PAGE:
I love butcher shops.
Huge surprise. Right?
I do not mind the trendiness. Hell, when something is good, it is good. If others like it, so be it. Realizing it is a very old person’s way of thinking and gets in the way of the punk ethos of the tattooed chefs (cheves?), but I am not a chef, tattooed or otherwise. I just enjoy being able to get great meats in more places.
But when you call yourself a butcher shop and do not sell ground pork, despite preaching being a whole animal shop as well as having pork scraps and a meat grinder, I start to feel a little less warm and fuzzy. When this happened to me recently at a very highly regarded meat emporium, I was incredulous. I was in between meat grinders and I needed ground pork, so instead of trying to reason with the pork hoarder, I walked around the block and was promptly sold some really nice looking freshly ground pork.
And while the butcher ground some pork for me, I spotted a box in the cooler with hunks of smoked meat which looked smaller than pork hocks, but similar in shape and knobbiness. These were too big to be chicken tails, so when he spotted me eying up the turkey tails, he went straight at it, asking how many I wanted.
Given the ridiculously low price, I asked for a cool dozen and was on my way. Happily up to my ears in old school butcher shop treasure, I was set for a little while – only turkey tails provide little in the way of established uses. Of course, you could season greens and beans with them, but I have 3 legs of ham for that. There was a specific stew I had my eye on and given the time of year and what was just barely still in season, I broke out the Garden and Gun I had been reading for a recipe for Brunswick Stew.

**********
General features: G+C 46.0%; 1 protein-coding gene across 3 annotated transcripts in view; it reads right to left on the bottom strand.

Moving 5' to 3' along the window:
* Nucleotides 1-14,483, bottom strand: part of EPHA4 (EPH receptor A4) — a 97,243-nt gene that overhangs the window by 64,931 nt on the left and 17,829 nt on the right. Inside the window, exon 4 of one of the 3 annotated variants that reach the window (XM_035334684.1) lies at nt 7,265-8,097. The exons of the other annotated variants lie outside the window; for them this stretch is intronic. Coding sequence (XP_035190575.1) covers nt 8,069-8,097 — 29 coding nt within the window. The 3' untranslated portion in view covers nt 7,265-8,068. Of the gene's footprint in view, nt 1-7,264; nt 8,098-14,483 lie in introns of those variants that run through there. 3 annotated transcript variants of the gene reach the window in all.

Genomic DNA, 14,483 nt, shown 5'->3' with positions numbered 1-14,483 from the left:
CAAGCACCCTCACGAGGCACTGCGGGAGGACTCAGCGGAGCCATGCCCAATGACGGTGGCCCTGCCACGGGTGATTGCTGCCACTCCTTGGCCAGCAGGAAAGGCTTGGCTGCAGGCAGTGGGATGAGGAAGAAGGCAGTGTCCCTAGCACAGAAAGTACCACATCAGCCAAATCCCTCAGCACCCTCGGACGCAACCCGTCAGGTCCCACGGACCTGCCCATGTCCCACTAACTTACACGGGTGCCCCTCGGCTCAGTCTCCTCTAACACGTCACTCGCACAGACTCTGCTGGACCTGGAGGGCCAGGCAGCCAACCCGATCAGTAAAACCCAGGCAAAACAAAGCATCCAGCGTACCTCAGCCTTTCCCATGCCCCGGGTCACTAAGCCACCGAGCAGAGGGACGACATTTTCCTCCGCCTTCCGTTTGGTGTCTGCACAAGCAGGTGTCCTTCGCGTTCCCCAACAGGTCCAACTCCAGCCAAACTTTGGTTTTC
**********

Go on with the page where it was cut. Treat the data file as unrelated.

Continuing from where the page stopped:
Brunswick stew is a classic Southern dish with a lot of origin story confusion. Without knowing where the stew originated or what the meat of choice might be, I moved forward with a mess of turkey tails (the five for half of the recipe above weighed nearly two pounds) as my meat of choice. With tomatoes, corn, and butter beans still plentiful in the market and many regional BBQ sauces still plentiful in my fridge, I was nearly all the way there without a trip to the store.
Once cooking completed and I pulled the meat from the turkey tails, the stew had taken shape as a thick, smoky, and best of all, highly acidic stew. Now, I love fall/winter foods, but there is so much rich heaviness. It is great at the outset, but by mid-December, I am ready for something lighter.
This stew does what is good about fall/winter foods. It is hearty, smoky, and hot. However, the acid from the tomatoes and BBQ sauces make this dish stand out as something different. The smoked turkey tails have, in a single weekend, gained a strong hold on my heart. And while the first butcher shop where I was looking for ground pork disappointed, the second shop holds such esteem as well.